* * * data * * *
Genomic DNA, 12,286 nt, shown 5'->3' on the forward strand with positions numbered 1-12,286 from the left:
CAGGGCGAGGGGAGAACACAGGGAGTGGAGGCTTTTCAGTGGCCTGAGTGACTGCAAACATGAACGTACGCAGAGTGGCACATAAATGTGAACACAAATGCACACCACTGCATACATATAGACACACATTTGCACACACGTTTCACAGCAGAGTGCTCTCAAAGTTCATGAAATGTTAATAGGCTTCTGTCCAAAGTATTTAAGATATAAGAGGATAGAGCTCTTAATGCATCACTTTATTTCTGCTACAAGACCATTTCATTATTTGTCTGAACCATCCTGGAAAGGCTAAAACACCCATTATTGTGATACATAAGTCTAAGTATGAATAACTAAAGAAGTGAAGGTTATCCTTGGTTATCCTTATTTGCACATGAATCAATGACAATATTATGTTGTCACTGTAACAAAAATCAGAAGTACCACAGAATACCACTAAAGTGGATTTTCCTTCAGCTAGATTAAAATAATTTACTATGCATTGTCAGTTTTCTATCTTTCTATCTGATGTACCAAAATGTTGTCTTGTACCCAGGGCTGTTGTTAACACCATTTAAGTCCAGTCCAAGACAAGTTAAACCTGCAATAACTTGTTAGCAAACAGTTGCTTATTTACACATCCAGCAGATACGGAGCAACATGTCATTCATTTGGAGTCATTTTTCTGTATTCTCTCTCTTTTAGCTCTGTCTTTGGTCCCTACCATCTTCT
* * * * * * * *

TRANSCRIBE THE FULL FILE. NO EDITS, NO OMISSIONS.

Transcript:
Genomic DNA, 12,286 nt, shown 5'->3' on the forward strand with positions numbered 1-12,286 from the left:
CAGGGCGAGGGGAGAACACAGGGAGTGGAGGCTTTTCAGTGGCCTGAGTGACTGCAAACATGAACGTACGCAGAGTGGCACATAAATGTGAACACAAATGCACACCACTGCATACATATAGACACACATTTGCACACACGTTTCACAGCAGAGTGCTCTCAAAGTTCATGAAATGTTAATAGGCTTCTGTCCAAAGTATTTAAGATATAAGAGGATAGAGCTCTTAATGCATCACTTTATTTCTGCTACAAGACCATTTCATTATTTGTCTGAACCATCCTGGAAAGGCTAAAACACCCATTATTGTGATACATAAGTCTAAGTATGAATAACTAAAGAAGTGAAGGTTATCCTTGGTTATCCTTATTTGCACATGAATCAATGACAATATTATGTTGTCACTGTAACAAAAATCAGAAGTACCACAGAATACCACTAAAGTGGATTTTCCTTCAGCTAGATTAAAATAATTTACTATGCATTGTCAGTTTTCTATCTTTCTATCTGATGTACCAAAATGTTGTCTTGTACCCAGGGCTGTTGTTAACACCATTTAAGTCCAGTCCAAGACAAGTTAAACCTGCAATAACTTGTTAGCAAACAGTTGCTTATTTACACATCCAGCAGATACGGAGCAACATGTCATTCATTTGGAGTCATTTTTCTGTATTCTCTCTCTTTTAGCTCTGTCTTTGGTCCCTACCATCTTCT